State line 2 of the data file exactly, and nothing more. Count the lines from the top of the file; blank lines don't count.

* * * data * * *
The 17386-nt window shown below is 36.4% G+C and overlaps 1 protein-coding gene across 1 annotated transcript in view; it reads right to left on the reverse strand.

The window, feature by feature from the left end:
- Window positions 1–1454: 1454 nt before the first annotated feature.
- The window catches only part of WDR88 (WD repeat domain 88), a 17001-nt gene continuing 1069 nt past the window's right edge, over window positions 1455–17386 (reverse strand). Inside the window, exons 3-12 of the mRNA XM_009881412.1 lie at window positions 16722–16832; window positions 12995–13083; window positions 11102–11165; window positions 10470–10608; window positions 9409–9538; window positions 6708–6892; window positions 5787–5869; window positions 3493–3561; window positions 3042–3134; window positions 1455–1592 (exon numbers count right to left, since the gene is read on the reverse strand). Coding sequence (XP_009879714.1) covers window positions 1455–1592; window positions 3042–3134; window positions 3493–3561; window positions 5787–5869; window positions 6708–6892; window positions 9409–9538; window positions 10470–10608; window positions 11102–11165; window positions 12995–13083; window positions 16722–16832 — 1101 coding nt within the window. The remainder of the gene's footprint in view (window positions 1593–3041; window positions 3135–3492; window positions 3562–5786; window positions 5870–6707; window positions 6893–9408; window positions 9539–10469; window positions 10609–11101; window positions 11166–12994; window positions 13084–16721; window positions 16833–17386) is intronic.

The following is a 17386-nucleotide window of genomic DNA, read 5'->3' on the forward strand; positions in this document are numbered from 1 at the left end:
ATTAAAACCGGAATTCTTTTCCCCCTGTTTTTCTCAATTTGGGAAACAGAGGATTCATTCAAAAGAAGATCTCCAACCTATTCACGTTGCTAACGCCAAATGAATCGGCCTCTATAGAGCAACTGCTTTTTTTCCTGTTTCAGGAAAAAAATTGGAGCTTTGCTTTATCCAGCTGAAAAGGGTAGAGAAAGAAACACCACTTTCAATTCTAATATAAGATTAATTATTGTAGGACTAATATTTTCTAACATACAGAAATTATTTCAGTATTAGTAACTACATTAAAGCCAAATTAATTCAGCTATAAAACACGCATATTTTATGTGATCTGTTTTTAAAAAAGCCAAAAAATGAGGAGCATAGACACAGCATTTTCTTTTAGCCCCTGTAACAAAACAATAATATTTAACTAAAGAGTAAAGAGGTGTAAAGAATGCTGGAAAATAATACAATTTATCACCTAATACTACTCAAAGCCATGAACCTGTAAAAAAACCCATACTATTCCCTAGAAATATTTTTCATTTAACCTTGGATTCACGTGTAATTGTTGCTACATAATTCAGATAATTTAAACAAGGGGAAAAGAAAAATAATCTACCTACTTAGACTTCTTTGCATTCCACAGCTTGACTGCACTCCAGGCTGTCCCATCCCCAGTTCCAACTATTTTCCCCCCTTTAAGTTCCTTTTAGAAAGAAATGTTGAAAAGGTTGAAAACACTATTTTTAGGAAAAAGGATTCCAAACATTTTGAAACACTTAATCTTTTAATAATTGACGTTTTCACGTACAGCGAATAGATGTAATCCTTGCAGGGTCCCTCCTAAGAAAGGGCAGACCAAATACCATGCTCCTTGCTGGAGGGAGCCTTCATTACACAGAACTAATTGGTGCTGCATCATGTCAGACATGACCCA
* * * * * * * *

The window, feature by feature from the left end: